The subtropical avocado tree, which comes in Guatemalan, West Indian and Mexican varieties, grows 15 to 40 feet high in only the warmest states. These summer and fall bloomers produce the popular avocado fruit.
All avocado trees require good drainage. They not do well in areas that are prone to flooding, and over watering can cause root rot. During rainy periods, no additional water is required.
Young avocado trees require extra water to become established. Generally two additional waterings a week during the first two to three months after planting meets the young tree's needs.
Established avocado trees need regular watering to support the canopy and roots. Watering mature trees is critical during bloom time through fruit set.
Except for the four coldest months, mature avocados with up to a 20-foot canopy need 600 to 1100 gallons of water per month. During extremely dry periods, they require up to 1200 gallons of water. Young trees with up to a 4-foot canopy need 20 to 40 gallons of water per month and can take up to 50 gallons of water during the hottest months.
Current practice calls for planting avocados on a heavily-mulched mound. Water is applied to the mound according to climate conditions, season and the avocado tree's general requirements.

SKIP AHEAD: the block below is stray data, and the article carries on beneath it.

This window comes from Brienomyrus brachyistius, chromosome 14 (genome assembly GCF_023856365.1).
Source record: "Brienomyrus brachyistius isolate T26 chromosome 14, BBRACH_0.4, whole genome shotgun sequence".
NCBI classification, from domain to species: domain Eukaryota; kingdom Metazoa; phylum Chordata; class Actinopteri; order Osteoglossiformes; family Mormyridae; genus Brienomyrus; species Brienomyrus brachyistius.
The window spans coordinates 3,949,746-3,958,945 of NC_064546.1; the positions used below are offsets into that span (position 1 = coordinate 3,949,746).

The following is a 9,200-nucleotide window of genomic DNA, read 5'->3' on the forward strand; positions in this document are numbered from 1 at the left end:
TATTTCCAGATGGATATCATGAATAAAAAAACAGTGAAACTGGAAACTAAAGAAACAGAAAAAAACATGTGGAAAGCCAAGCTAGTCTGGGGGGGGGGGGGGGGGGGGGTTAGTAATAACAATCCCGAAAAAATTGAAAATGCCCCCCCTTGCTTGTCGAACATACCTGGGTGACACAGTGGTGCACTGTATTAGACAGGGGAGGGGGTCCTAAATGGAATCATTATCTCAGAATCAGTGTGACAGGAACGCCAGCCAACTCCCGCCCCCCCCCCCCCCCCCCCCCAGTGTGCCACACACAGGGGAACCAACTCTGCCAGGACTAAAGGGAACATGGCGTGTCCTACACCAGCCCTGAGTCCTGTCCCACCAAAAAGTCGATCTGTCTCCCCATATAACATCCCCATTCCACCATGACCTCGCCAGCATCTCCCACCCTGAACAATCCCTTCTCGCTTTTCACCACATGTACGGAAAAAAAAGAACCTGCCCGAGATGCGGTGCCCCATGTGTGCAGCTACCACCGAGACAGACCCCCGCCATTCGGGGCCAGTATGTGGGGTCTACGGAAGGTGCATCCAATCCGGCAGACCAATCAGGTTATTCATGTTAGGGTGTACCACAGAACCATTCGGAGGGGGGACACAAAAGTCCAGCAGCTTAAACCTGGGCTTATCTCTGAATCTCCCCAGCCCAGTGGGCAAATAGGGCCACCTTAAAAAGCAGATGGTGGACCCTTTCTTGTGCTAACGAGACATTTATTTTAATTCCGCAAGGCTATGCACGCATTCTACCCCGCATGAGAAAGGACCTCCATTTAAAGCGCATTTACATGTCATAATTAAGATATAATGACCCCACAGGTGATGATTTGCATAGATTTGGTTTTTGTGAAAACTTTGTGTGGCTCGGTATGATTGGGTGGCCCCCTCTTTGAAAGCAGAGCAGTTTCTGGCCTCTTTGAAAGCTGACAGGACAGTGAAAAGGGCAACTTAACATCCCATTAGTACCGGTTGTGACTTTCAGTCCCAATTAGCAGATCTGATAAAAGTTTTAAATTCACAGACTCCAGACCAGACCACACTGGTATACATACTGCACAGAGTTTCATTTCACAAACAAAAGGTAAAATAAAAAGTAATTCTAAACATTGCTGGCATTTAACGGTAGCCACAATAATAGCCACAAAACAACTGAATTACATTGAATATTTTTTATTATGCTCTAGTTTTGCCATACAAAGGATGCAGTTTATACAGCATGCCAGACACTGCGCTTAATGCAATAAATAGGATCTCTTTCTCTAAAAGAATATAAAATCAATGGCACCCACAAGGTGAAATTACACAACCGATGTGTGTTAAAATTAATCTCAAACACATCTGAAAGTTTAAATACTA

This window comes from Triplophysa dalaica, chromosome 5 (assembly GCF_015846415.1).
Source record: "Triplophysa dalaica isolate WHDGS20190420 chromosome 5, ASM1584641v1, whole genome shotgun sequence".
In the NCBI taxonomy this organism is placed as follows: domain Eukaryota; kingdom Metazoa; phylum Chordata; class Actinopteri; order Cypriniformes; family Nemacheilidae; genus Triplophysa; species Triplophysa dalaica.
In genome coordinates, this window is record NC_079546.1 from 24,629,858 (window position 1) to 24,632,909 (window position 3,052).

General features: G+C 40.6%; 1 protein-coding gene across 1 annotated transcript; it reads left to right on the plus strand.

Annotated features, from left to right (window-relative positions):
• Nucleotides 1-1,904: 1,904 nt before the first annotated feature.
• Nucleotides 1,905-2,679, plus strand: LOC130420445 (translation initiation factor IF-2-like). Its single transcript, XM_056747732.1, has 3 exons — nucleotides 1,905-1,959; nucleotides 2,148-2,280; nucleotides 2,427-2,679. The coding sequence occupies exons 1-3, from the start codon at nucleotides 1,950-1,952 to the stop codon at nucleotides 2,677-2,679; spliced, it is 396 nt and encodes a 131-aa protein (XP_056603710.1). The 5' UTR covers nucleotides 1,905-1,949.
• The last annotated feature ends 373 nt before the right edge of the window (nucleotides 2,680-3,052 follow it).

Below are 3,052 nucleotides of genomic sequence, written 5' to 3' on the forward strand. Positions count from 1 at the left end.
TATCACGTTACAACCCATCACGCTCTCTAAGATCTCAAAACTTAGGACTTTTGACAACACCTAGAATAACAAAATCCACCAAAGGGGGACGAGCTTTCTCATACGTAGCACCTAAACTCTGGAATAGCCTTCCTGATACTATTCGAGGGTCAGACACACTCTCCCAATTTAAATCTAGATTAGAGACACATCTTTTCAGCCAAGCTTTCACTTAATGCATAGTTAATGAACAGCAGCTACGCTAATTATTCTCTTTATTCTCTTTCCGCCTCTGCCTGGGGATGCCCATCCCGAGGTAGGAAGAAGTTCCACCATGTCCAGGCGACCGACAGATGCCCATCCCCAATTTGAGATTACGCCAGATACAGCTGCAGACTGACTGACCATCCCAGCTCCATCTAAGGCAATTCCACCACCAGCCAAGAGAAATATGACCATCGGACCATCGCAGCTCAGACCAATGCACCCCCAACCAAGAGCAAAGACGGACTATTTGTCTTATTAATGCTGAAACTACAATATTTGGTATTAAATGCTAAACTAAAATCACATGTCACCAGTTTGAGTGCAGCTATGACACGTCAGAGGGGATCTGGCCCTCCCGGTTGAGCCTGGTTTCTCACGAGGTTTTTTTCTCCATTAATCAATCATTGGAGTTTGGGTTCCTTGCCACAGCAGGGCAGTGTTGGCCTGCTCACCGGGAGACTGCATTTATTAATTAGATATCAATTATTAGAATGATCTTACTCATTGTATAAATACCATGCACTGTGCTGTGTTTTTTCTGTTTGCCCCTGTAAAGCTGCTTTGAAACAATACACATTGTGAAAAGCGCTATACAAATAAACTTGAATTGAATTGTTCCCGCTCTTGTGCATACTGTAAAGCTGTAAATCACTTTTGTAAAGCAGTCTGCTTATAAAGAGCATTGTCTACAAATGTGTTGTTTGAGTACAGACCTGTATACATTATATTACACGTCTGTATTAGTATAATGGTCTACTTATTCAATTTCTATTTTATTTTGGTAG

- Texas A&M AgriLife Extension: Home Fruit Production, Avocado
- University of Florida IFAS Extension: Avocado Growing in the Florida Home Landscape
- Plants That Produce: Planting an Avocado Tree or Two
- California Rare Fruit Growers: Avocado
- Univ. of California Agriculture & Natural Resources: Calculating Water Application Rates
- California Avocado Society: The Care and Protection of Young Avocado Trees
- Purdue University Dept. of Horticulture: Avocado
- University of California Davis: Water and Soil
- Western Australia Dept. of Agriculture and Food: Avocado Culture in Western Australia, Irrigation pages 10-12
- Univ. of California Davis: Drip Irrigation Experiments with Avocados in San Diego